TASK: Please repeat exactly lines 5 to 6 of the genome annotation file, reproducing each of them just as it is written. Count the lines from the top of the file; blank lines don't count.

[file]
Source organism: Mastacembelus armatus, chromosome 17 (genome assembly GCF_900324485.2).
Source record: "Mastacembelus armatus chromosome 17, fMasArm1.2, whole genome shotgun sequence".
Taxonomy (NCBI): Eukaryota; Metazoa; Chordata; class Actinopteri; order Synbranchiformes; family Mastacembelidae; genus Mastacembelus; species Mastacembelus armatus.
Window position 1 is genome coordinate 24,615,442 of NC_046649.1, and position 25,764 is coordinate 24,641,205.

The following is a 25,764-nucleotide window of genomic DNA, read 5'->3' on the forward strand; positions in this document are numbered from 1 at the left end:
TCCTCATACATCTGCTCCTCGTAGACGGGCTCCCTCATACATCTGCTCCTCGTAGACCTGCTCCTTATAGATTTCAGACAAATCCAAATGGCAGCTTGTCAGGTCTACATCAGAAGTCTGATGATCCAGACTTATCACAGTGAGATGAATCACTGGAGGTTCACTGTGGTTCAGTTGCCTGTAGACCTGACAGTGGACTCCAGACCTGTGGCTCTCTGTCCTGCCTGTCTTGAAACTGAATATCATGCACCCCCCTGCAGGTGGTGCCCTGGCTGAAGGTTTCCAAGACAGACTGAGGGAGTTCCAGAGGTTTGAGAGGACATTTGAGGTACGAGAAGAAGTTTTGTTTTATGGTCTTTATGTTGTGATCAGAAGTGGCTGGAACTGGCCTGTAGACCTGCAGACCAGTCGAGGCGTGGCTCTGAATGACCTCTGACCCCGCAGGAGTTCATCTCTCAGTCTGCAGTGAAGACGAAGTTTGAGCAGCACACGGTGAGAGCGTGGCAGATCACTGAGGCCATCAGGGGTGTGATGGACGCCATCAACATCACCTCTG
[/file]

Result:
The following is a 25,764-nucleotide window of genomic DNA, read 5'->3' on the forward strand; positions in this document are numbered from 1 at the left end:
TCCTCATACATCTGCTCCTCGTAGACGGGCTCCCTCATACATCTGCTCCTCGTAGACCTGCTCCTTATAGATTTCAGACAAATCCAAATGGCAGCTTGTCAGGTCTACATCAGAAGTCTGATGATCCAGACTTATCACAGTGAGATGAATCACTGGAGGTTCACTGTGGTTCAGTTGCCTGTAGACCTGACAGTGGACTCCAGACCTGTGGCTCTCTGTCCTGCCTGTCTTGAAACTGAATATCATGCACCCCCCTGCAGGTGGTGCCCTGGCTGAAGGTTTCCAAGACAGACTGAGGGAGTTCCAGAGGTTTGAGAGGACATTTGAGGTACGAGAAGAAGTTTTGTTTTATGGTCTTTATGTTGTGATCAGAAGTGGCTGGAACTGGCCTGTAGACCTGCAGACCAGTCGAGGCGTGGCTCTGAATGACCTCTGACCCCGCAGGAGTTCATCTCTCAGTCTGCAGTGAAGACGAAGTTTGAGCAGCACACGGTGAGAGCGTGGCAGATCACTGAGGCCATCAGGGGTGTGATGGACGCCATCAACATCACCTCTG